Holyrood does not do State Openings, like they do at Westminster.
There are no coaches, no Monarch, no men in tights.
But the government of the day does unveil a Programme for Government (PfG to its friends) every year spelling out their plans for the coming year.
We'll need time to look at the detail, but a few things stand out from Nicola Sturgeon's statement this afternoon.
The proposal to invest "up to half a billion pounds" in promising Small and Medium Sized Enterprises (SMEs) is interesting.
What will happen is that a government body, probably Scottish Enterprise, will look at promising firms having difficulty getting cash from the bank, or all the cash they need, and step in.
Is this government 'picking winners'?
No, say government sources. But they do say, post-Brexit, banks are being even more cautious.
The liabilities will rest with the Scottish government, so that does mean government taking on risk, and potentially losing money.
They'll also need Westminster to give them permission to do this, as technically it might add to the UK government's liabilities.
Scottish government sources say all the risk is with Holyrood.
We'll see what the Treasury makes of that.
Beyond that there is a further commitment to close the attainment gap between better off and less well off pupils in Scotland's schools.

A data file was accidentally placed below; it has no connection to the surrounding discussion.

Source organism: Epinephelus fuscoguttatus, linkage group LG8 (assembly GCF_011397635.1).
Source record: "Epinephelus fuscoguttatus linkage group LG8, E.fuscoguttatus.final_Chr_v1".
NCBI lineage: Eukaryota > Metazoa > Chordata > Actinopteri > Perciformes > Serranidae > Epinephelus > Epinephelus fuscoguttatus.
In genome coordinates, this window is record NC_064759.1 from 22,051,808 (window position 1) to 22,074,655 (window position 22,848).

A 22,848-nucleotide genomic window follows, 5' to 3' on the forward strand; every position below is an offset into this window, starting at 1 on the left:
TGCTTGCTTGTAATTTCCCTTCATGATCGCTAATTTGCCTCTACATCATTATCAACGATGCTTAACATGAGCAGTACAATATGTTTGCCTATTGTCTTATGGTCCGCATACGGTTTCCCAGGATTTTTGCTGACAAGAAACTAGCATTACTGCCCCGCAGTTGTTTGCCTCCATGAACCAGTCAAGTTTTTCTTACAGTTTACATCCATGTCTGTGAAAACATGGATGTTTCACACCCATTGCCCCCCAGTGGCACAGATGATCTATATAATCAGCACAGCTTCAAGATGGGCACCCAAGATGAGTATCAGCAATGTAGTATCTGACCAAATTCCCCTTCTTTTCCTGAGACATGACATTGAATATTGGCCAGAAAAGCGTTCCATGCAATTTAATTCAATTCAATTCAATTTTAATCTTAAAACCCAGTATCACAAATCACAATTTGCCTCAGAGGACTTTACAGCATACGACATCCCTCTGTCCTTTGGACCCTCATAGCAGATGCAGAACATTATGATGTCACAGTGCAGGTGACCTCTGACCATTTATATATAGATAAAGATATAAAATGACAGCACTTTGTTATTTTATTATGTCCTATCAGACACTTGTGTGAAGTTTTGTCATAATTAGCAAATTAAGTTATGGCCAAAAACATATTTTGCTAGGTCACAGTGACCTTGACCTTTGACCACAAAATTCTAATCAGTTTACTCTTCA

The first 'standardised assessments' results - to get the data on which further action will be based - will be published in December.
The First Minister was careful to say they were not tests, but it is hard to see how they are not.
They will, well, test pupils to see how they are doing.
Beyond that there is a clear commitment to give more power to head teachers over school funding, which may not please local authorities which - by definition - will lose power.
We'll hear more on this, and plans to create education regions - again something councils won't like - from the education secretary and deputy First Minister, John Swinney, next week.
And there is also an intriguing pledge to 'empower' (to use the jargon phrase) local communities.
That will mean more money to spend below local authority level.
Again councils may not be pleased.
But it does mean that the SNP is, they say, pushing power down the way.
Their opponents will argue this is too little too late, given that they created - for example - the single Scottish police force.
It's worth remembering this is the 10th, yes the 10th, SNP programme for government.
They have been in power that long, and unless there is some unforeseen political upheaval, there's another four years to come.
Their opponents on the Left say that this PfG shows that over this period the Nationalists have not lived up to their social democratic rhetoric in government.
Labour said that they plans lacked ambition and failed to tackle the key questions on jobs and public services.
The Greens said that lofty ambitions of fairness and equality had not been achieved.
And the Lib Dems pointed out that the SNP had been, in their view, timid in not proposing to use new tax powers to raise more money for public services.
For the Tories,they said the SNP, despite trying to play it down today, was still obsessed by engineering the circumstances where they can hold, and win, a second independence referendum.
For the record, Labour - despite what UK leadership hopeful Owen Smith suggested recently - are against a second referendum. As are the Lib Dems.